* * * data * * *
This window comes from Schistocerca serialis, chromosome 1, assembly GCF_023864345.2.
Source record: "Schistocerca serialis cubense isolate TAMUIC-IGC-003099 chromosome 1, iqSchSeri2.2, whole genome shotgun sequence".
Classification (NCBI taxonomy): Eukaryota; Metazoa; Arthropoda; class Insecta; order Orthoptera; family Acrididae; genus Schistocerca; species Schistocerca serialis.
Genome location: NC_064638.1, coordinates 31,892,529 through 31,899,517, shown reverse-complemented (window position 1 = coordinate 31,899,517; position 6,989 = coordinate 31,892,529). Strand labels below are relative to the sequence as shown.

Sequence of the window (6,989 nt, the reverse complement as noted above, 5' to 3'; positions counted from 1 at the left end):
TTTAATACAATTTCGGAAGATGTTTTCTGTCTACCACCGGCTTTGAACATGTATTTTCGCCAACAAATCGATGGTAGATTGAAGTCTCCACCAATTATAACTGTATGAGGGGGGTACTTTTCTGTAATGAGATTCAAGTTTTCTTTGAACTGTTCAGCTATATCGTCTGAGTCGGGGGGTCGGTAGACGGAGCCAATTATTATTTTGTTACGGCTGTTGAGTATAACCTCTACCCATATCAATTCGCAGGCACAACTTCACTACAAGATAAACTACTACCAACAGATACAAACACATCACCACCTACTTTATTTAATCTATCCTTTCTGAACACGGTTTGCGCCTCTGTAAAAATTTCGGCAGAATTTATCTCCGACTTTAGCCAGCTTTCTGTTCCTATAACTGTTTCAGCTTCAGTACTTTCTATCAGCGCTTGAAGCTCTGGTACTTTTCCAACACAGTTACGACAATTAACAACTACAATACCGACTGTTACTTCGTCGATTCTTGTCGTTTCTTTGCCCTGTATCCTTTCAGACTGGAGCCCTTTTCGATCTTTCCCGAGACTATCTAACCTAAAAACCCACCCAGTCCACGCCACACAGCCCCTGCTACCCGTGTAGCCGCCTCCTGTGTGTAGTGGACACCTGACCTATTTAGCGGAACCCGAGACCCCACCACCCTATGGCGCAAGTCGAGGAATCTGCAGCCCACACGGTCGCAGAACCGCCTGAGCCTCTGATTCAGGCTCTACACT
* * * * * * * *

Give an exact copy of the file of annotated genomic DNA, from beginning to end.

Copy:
This window comes from Schistocerca serialis, chromosome 1, assembly GCF_023864345.2.
Source record: "Schistocerca serialis cubense isolate TAMUIC-IGC-003099 chromosome 1, iqSchSeri2.2, whole genome shotgun sequence".
Classification (NCBI taxonomy): Eukaryota; Metazoa; Arthropoda; class Insecta; order Orthoptera; family Acrididae; genus Schistocerca; species Schistocerca serialis.
Genome location: NC_064638.1, coordinates 31,892,529 through 31,899,517, shown reverse-complemented (window position 1 = coordinate 31,899,517; position 6,989 = coordinate 31,892,529). Strand labels below are relative to the sequence as shown.

Sequence of the window (6,989 nt, the reverse complement as noted above, 5' to 3'; positions counted from 1 at the left end):
TTTAATACAATTTCGGAAGATGTTTTCTGTCTACCACCGGCTTTGAACATGTATTTTCGCCAACAAATCGATGGTAGATTGAAGTCTCCACCAATTATAACTGTATGAGGGGGGTACTTTTCTGTAATGAGATTCAAGTTTTCTTTGAACTGTTCAGCTATATCGTCTGAGTCGGGGGGTCGGTAGACGGAGCCAATTATTATTTTGTTACGGCTGTTGAGTATAACCTCTACCCATATCAATTCGCAGGCACAACTTCACTACAAGATAAACTACTACCAACAGATACAAACACATCACCACCTACTTTATTTAATCTATCCTTTCTGAACACGGTTTGCGCCTCTGTAAAAATTTCGGCAGAATTTATCTCCGACTTTAGCCAGCTTTCTGTTCCTATAACTGTTTCAGCTTCAGTACTTTCTATCAGCGCTTGAAGCTCTGGTACTTTTCCAACACAGTTACGACAATTAACAACTACAATACCGACTGTTACTTCGTCGATTCTTGTCGTTTCTTTGCCCTGTATCCTTTCAGACTGGAGCCCTTTTCGATCTTTCCCGAGACTATCTAACCTAAAAACCCACCCAGTCCACGCCACACAGCCCCTGCTACCCGTGTAGCCGCCTCCTGTGTGTAGTGGACACCTGACCTATTTAGCGGAACCCGAGACCCCACCACCCTATGGCGCAAGTCGAGGAATCTGCAGCCCACACGGTCGCAGAACCGCCTGAGCCTCTGATTCAGGCTCTACACT